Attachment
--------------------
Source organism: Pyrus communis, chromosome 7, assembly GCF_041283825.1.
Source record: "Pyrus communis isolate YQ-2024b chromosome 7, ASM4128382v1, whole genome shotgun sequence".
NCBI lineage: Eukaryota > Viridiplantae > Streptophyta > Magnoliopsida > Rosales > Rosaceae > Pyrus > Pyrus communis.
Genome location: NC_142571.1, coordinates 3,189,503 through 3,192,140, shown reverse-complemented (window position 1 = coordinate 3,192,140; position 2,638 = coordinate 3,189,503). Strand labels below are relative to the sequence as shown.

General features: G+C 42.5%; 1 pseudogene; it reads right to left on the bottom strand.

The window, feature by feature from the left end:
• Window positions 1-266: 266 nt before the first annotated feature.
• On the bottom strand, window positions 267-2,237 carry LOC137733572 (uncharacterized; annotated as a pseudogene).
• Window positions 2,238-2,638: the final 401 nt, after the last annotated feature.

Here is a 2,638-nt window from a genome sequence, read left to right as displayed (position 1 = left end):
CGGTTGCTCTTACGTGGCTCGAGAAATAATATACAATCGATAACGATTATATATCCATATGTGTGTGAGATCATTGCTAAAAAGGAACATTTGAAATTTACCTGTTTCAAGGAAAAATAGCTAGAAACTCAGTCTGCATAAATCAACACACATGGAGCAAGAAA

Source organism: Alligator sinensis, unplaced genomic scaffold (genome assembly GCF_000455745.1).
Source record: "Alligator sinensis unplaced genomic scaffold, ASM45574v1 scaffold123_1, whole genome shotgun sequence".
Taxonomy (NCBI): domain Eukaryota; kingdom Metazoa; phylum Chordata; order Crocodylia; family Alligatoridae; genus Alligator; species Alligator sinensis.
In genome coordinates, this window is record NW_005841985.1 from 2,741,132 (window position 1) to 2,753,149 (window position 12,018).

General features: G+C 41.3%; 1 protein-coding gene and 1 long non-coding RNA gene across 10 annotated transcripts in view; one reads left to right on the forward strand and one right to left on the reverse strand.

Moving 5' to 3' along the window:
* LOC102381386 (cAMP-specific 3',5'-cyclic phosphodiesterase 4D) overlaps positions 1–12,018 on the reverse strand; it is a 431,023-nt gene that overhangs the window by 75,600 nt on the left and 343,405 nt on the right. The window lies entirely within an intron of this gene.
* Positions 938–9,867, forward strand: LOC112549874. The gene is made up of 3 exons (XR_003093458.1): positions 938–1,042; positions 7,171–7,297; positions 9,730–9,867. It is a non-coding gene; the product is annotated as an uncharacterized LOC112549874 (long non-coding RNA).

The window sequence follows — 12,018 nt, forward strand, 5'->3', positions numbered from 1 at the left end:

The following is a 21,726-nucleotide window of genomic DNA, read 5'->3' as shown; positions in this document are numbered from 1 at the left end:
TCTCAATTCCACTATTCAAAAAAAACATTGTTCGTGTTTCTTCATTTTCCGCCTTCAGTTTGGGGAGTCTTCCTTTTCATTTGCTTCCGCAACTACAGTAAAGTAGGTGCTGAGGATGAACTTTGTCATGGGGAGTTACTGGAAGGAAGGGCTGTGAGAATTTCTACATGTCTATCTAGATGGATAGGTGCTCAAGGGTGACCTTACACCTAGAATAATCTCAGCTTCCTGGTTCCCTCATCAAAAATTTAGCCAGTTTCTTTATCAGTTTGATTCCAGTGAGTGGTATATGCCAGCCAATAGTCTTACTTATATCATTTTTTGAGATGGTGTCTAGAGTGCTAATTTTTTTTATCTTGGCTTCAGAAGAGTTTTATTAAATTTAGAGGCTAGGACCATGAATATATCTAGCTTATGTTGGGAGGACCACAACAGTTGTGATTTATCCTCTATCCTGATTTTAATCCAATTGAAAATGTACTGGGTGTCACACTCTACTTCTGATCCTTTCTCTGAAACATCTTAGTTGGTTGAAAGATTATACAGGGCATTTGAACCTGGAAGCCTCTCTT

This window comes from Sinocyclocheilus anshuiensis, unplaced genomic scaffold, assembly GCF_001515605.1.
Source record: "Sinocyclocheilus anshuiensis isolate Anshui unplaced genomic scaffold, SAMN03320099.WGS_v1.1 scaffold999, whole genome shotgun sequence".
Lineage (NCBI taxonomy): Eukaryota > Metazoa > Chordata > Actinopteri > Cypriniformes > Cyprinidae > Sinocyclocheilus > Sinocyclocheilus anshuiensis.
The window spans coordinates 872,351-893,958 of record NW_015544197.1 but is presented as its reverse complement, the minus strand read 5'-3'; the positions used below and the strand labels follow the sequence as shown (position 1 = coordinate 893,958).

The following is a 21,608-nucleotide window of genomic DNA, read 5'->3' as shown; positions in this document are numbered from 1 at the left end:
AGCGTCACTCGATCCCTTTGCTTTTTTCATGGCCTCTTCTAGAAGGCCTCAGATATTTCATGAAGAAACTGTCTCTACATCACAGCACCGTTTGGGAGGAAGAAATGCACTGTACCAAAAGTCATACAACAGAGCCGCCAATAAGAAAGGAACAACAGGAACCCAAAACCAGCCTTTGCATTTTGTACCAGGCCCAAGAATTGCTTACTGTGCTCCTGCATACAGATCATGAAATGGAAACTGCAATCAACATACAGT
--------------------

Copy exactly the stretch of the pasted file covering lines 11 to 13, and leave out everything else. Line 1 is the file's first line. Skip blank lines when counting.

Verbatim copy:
CGGTTGCTCTTACGTGGCTCGAGAAATAATATACAATCGATAACGATTATATATCCATATGTGTGTGAGATCATTGCTAAAAAGGAACATTTGAAATTTACCTGTTTCAAGGAAAAATAGCTAGAAACTCAGTCTGCATAAATCAACACACATGGAGCAAGAAA

Source organism: Alligator sinensis, unplaced genomic scaffold (genome assembly GCF_000455745.1).
Source record: "Alligator sinensis unplaced genomic scaffold, ASM45574v1 scaffold123_1, whole genome shotgun sequence".